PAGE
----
In the past, I gave this feedback to OEV. Might be time to provide it again. My preferred standard lighting would be using two 1' - 2' light bars, each coming out of the sides of the rear standard vent (see image) and the sides of the optional front vent. This wouldn't require any extra trim and would give much better light.

interior lights4.jpg
 

chadx

♫ Off the road again. Just can't wait to get...
I picked up my Battle Born GC3 Heated battery this week and finally had time to install it today.

Tight squeeze, but managed to just fit. 270Ah should be more than enough for what we need. I'm interested in seeing how the REDARC solar system with the single 200W panel does.
That GC3 looks like it was made for that tray. Nice work!

A 200W panel in an geographical location with good summer sun with about a 4 to 5 hours "solar day" will generate 160 - 200 watts per hour so 640 - 900 watt hours per day. The 270 amp hour GC3 is about 3,456 watt hours. So it would take a 200watt solar panel 3.5 to 6 days to recharge a completely depleted G3C with no appliance draw during that time. Many users will promote the idea you must have enough solar input to recharge your entire battery bank in one solar day, but, like you, think there are many reason why a large battery bank and small solar array are the best solution and I plan to do a similar setup (large battery bank; small solar array).

First, it would only be necessary to have such a large solar array if one was using up almost all 270amp hours of energy per day, which most will not (unless running an A/C or charging EV like EV dirtbikes or eMTB, etc.) Without those large draws, these camper don't use much juice. We've found we use about 30amps in a typical 24 hour period. When warmer weather, fridge and vents runs more but furnace less. In cold trips, the opposite. At 30 amps a day, the 270amp G3C could last about 8 or 9 days with zero solar or pickup DC input. In my experience, a 200watt solar panel, in the summer time here in MT, will easily generate 100%+ of the typical CAMP-X power consumption per day (in full sun, would be able to generate 40 to 50+ amp hours per day from an efficient 200watt panel).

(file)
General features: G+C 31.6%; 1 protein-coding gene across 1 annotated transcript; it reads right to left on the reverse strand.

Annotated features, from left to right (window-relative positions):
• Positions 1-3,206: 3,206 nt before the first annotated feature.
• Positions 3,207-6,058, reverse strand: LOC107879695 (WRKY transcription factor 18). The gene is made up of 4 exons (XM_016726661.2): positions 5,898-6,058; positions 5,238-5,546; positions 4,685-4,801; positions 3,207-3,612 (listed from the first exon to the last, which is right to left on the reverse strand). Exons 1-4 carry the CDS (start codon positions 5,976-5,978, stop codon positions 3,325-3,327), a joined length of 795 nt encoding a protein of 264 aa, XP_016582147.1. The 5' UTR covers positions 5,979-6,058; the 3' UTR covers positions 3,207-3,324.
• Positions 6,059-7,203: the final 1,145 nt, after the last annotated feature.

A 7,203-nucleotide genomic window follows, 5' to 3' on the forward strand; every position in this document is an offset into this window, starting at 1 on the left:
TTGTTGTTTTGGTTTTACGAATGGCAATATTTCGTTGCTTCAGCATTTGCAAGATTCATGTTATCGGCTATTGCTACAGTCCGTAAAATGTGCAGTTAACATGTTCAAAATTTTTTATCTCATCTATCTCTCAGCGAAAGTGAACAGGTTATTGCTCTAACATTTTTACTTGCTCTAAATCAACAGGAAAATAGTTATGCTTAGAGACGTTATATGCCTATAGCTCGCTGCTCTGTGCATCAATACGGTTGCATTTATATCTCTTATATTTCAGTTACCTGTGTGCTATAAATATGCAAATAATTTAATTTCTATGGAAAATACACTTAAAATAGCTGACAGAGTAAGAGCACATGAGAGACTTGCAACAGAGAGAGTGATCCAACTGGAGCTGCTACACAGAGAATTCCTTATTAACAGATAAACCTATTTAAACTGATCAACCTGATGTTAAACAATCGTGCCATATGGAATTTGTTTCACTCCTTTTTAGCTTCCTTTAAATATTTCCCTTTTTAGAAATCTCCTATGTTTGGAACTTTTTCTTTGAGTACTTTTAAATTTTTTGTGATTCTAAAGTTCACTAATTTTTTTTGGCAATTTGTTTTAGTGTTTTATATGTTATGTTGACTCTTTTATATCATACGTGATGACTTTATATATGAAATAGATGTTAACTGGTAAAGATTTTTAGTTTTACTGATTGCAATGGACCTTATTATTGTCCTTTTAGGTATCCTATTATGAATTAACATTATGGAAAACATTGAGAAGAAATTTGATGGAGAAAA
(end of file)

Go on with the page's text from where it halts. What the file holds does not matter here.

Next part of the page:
My big battery use case will be charging things like our electric dirtbikes and eMTB (and, some day, EV ATV) or recharging our fishing boats trolling motor battery bank or electric outboard (that we use as a trolling kicker) battery. Still working on the best way to incorporate larger battery bank into my year/version of the CAMP-X. I'd put it in the under-fridge compartment, but there is no way I'd be able to get to the turnbuckle so would have to remove the battery bank twice a year when I load and unload the camper for the season. I'm also planning to add a solar panel directly onto the fishing boat to charge the boat battery bank directly to avoid a lot of efficiency losses in chain of: Solar to camper controller to camper battery, to inverter, to AC battery charger, to boat battery bank. Lots of losses there compared to: Solar to controller to boat battery. But that build is for another forum. Ha.